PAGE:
Diplomatic notification 1998/13: 1999 Ramsar Wetland Conservation Awards
Notification 1998/13 annex
1999 Ramsar Wetland Conservation Awards
Category: Government/non-governmental coalition
Pacific Estuary Conservation Program
Since its creation in 1987, the Pacific Estuary Conservation Program has excelled in its goal of conserving and insuring the long-term sustainable use of estuarine habitat along the coast of British Columbia, in Canada.
Although they comprise less than 3% of the entire British Columbia shoreline, estuaries are used by 80% of all coastal wildlife. They include areas of national and international significance and are important resting and feeding sites along the Pacific Flyway. Their conservation and sustainable use is challenged by the fact that they are located in the fastest growing region of Canada.
The Pacific Estuary Conservation Program is a coalition of five governmental agencies and three non-governmental conservation organizations, whose goal is to secure estuary habitat through acquisition, creation of nature reserves, and stewardship of privately-owned land. By coordinating its members efforts, focusing their energies and pooling financial and technical resources, the Program has acquired 1,515 hectares and initiated the conservation designation of 45,000 hectares of estuarine and adjacent intertidal habitat. Securing habitat and ensuring its biological integrity has been achieved through community-based approaches and innovative strategies which stand as models to others engaged in similar work.
The Ramsar Wetland Conservation Award 1999 is being jointly given to two outstanding individuals, Mr Victor Pulido, Peru and Professor Vitaly G. Krivenko, Russian Federation.
A leader of the wetland conservation movement in Peru for the past 20 years, Victor Pulido has worked indefatigably, first as a government official, then as a private citizen, to ensure the conservation and wise use of the wetlands of Peru. The Ramsar Wetland Conservation Award is being presented to Mr Pulido in recognition of a life of dedication to wetland conservation and wise use, against a background of lasting economic and social challenge.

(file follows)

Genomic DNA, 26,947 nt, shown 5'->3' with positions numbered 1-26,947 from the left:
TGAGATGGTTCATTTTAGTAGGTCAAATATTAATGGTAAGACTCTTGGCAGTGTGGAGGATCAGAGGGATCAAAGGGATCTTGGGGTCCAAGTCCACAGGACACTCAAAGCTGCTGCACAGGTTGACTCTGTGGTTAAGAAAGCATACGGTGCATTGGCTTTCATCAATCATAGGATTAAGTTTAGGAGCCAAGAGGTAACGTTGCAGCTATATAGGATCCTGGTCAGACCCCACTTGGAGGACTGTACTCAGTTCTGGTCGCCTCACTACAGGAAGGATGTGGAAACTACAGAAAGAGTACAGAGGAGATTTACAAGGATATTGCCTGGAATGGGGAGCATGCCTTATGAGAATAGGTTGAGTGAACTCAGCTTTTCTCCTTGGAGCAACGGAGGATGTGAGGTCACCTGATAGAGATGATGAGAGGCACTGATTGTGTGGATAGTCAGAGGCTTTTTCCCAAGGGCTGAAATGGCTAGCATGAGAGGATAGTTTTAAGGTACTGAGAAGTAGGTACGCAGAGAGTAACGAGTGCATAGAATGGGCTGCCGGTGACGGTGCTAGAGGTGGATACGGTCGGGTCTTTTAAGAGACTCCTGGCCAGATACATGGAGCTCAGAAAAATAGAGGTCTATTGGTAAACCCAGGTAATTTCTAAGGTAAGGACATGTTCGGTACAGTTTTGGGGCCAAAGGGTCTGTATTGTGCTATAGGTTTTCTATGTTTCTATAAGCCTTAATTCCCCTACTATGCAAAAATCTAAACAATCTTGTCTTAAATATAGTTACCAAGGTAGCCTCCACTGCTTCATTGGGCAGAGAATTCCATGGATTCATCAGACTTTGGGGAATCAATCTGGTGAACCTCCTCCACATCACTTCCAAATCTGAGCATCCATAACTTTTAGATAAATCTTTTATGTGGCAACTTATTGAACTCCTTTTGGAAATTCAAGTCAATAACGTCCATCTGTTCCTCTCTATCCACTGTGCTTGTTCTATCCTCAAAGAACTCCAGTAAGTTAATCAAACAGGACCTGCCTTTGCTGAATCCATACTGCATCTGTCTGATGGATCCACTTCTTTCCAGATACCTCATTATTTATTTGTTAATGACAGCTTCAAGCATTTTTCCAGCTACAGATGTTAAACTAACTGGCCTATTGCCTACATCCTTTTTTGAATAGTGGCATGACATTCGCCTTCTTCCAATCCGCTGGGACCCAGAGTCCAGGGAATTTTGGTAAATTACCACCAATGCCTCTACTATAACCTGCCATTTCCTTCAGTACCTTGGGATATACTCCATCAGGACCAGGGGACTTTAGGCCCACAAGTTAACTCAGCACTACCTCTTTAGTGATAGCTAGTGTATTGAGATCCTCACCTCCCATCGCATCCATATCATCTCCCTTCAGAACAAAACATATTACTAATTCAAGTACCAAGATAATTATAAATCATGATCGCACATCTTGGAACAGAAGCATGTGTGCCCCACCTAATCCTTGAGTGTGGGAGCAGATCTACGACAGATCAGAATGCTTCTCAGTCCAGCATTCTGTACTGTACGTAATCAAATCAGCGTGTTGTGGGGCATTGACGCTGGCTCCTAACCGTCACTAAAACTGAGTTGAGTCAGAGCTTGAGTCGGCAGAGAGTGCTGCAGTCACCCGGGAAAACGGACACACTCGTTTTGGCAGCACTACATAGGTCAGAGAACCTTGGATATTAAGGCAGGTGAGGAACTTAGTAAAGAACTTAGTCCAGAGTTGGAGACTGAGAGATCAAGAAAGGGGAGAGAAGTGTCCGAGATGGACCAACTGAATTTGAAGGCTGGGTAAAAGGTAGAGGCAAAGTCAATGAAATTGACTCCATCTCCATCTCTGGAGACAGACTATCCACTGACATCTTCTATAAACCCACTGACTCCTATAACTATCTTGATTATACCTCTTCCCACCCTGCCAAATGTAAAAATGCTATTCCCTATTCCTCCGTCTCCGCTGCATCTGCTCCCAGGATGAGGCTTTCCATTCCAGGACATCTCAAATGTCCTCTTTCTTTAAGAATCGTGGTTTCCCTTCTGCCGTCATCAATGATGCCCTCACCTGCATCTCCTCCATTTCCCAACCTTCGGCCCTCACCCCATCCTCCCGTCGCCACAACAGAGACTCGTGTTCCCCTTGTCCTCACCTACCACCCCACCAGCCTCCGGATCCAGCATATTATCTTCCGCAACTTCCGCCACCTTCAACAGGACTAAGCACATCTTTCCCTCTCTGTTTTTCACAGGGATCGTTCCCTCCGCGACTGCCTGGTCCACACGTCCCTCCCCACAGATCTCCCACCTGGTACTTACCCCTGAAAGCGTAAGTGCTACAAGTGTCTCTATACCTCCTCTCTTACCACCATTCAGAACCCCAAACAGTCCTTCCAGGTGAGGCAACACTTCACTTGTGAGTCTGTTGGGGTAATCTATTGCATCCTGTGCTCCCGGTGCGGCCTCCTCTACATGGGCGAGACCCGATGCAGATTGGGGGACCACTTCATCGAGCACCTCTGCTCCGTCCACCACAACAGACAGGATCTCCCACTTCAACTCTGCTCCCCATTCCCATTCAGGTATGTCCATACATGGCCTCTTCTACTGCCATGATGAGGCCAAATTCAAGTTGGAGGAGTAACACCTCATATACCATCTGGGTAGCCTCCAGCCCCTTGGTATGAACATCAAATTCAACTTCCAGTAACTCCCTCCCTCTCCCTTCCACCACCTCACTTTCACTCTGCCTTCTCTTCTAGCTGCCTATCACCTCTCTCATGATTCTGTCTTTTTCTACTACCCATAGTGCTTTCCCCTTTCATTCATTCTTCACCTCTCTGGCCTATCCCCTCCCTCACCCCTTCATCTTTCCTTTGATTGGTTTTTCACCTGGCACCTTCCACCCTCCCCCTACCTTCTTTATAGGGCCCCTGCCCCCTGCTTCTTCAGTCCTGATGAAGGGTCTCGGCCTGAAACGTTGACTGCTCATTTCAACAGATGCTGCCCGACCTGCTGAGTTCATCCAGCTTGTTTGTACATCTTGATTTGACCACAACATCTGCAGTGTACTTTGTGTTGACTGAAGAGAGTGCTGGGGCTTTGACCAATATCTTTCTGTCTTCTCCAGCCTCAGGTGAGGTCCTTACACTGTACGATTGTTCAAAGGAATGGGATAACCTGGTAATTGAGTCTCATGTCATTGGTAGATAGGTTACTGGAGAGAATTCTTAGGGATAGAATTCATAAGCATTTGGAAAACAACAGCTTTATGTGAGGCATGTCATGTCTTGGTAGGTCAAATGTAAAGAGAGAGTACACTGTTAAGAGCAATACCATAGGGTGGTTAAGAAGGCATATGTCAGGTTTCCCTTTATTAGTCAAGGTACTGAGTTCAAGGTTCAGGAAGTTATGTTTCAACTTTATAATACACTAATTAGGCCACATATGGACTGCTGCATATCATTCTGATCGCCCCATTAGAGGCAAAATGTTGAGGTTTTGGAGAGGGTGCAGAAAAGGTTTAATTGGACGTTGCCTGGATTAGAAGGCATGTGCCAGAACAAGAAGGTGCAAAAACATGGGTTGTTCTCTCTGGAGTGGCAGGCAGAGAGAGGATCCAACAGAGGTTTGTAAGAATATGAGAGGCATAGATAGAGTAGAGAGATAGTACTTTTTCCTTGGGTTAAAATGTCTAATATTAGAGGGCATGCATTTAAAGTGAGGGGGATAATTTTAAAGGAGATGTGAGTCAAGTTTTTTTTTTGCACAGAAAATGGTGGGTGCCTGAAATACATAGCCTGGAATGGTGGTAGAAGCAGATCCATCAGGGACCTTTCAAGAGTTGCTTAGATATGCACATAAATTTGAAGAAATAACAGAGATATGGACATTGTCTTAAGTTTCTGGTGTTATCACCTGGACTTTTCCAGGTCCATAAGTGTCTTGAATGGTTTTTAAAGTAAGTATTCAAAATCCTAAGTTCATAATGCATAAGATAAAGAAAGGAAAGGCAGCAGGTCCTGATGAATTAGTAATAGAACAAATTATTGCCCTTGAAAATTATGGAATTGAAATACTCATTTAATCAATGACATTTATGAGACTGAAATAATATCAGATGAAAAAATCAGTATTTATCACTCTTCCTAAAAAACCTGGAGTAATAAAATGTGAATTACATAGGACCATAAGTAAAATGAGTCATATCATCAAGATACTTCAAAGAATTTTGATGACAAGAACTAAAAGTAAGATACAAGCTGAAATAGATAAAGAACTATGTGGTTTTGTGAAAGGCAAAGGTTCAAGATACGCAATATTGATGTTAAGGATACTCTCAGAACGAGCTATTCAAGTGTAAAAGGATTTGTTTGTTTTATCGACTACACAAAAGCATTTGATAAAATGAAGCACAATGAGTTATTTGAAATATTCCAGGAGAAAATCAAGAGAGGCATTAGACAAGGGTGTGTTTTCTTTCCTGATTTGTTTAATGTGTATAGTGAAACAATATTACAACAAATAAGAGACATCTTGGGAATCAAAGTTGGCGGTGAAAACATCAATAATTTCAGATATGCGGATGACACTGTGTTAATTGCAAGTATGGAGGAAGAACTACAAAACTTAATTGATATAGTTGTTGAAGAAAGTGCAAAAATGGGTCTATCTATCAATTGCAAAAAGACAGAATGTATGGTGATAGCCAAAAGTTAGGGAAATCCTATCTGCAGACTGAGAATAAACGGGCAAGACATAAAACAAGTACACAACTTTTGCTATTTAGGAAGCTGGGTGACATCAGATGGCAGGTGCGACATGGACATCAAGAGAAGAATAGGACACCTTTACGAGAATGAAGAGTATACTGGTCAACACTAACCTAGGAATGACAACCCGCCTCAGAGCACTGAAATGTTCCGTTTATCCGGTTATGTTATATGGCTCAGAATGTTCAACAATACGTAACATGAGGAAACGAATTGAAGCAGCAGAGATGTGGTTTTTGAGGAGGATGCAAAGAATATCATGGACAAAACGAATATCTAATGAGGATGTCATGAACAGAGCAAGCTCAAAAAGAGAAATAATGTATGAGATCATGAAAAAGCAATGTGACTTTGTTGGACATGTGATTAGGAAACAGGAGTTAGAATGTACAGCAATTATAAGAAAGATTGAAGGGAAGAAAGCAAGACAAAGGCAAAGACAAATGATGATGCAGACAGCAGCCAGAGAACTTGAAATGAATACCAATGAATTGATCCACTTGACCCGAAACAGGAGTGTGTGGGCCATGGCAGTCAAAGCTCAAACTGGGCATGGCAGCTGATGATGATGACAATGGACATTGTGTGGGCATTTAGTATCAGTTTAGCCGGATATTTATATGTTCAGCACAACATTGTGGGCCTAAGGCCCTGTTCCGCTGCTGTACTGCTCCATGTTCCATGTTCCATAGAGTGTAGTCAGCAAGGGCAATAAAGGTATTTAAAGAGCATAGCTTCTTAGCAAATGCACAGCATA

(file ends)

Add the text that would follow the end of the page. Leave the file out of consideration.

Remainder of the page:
Victor Pulidos technical work laid the basis for the designation of Ramsar sites in Peru. In his position as Director of Protected Areas in the 80s, he secured the protected status of many sites, including the Lagunas de Mejía Ramsar site.
In spite of the difficult economic and social circumstances, Victor Pulido funded the Wetland Programme of Peru, a model of cooperation between the public, the private, and the academic sectors. This program, which is also the National Ramsar Committee for Peru and which he has headed since 1992, has made significant achievements for wetland conservation in Peru, including the elaboration of a National Wetland Strategy. It is noteworthy to mention that the Program is also a model of participatory multi-disciplinary wetlands management.
Professor Vitaly G. Krivenko
The Ramsar Wetland Conservation Award is being given in recognition of the lifetime achievements of Professor Vitaly Krivenko, who has worked tirelessly, against a background of scarce resources and other difficult circumstances, for wetland and waterbird conservation.
A scientist of international stature, Professor Krivenko has carried out important scientific work on waterbirds and their migrations, leading notably to the designation of a number of nature conservation areas, among them 35 Ramsar sites in the Russian Federation. His scientific work on ecological succession has laid the basis for management of succession at wetland sites. Professor Krivenko has made a considerable contribution to the theory of a short-term and long-term dynamic of climatic and hydrological conditions on the mainland of the Northern Hemisphere, and has created the heliobiological conception of long-term changes in animal number and the theory of cyclical waterbird-areas dynamics. All of these ideas have helped establish conservation strategies for wetlands in Russia and their biological diversity.